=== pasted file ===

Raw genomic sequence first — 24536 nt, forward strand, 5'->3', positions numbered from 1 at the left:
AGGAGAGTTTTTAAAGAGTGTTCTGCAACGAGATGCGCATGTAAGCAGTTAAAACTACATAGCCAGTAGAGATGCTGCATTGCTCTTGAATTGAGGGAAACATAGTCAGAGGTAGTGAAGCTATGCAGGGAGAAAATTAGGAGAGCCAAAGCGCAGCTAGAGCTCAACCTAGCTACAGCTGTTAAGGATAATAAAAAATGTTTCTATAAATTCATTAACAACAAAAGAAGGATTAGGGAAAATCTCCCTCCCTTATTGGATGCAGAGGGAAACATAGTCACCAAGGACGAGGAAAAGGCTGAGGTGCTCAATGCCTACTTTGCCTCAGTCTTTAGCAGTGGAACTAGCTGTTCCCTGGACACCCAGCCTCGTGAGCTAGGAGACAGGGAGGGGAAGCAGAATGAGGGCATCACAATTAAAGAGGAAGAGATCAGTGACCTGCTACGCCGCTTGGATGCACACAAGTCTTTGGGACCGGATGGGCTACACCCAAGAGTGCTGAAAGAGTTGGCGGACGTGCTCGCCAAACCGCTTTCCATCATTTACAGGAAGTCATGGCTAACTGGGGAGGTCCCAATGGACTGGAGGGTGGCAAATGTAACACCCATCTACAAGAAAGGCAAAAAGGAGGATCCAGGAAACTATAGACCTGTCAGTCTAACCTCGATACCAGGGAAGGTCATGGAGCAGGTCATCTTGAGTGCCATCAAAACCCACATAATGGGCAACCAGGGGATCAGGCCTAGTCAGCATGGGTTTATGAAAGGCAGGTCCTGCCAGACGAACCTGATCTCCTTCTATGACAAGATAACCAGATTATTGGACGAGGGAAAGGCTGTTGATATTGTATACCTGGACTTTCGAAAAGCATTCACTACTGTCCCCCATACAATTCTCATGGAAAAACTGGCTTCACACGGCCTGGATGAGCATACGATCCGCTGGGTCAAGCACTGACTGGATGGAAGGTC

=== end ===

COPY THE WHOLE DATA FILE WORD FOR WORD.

Raw genomic sequence first — 24536 nt, forward strand, 5'->3', positions numbered from 1 at the left:
AGGAGAGTTTTTAAAGAGTGTTCTGCAACGAGATGCGCATGTAAGCAGTTAAAACTACATAGCCAGTAGAGATGCTGCATTGCTCTTGAATTGAGGGAAACATAGTCAGAGGTAGTGAAGCTATGCAGGGAGAAAATTAGGAGAGCCAAAGCGCAGCTAGAGCTCAACCTAGCTACAGCTGTTAAGGATAATAAAAAATGTTTCTATAAATTCATTAACAACAAAAGAAGGATTAGGGAAAATCTCCCTCCCTTATTGGATGCAGAGGGAAACATAGTCACCAAGGACGAGGAAAAGGCTGAGGTGCTCAATGCCTACTTTGCCTCAGTCTTTAGCAGTGGAACTAGCTGTTCCCTGGACACCCAGCCTCGTGAGCTAGGAGACAGGGAGGGGAAGCAGAATGAGGGCATCACAATTAAAGAGGAAGAGATCAGTGACCTGCTACGCCGCTTGGATGCACACAAGTCTTTGGGACCGGATGGGCTACACCCAAGAGTGCTGAAAGAGTTGGCGGACGTGCTCGCCAAACCGCTTTCCATCATTTACAGGAAGTCATGGCTAACTGGGGAGGTCCCAATGGACTGGAGGGTGGCAAATGTAACACCCATCTACAAGAAAGGCAAAAAGGAGGATCCAGGAAACTATAGACCTGTCAGTCTAACCTCGATACCAGGGAAGGTCATGGAGCAGGTCATCTTGAGTGCCATCAAAACCCACATAATGGGCAACCAGGGGATCAGGCCTAGTCAGCATGGGTTTATGAAAGGCAGGTCCTGCCAGACGAACCTGATCTCCTTCTATGACAAGATAACCAGATTATTGGACGAGGGAAAGGCTGTTGATATTGTATACCTGGACTTTCGAAAAGCATTCACTACTGTCCCCCATACAATTCTCATGGAAAAACTGGCTTCACACGGCCTGGATGAGCATACGATCCGCTGGGTCAAGCACTGACTGGATGGAAGGTC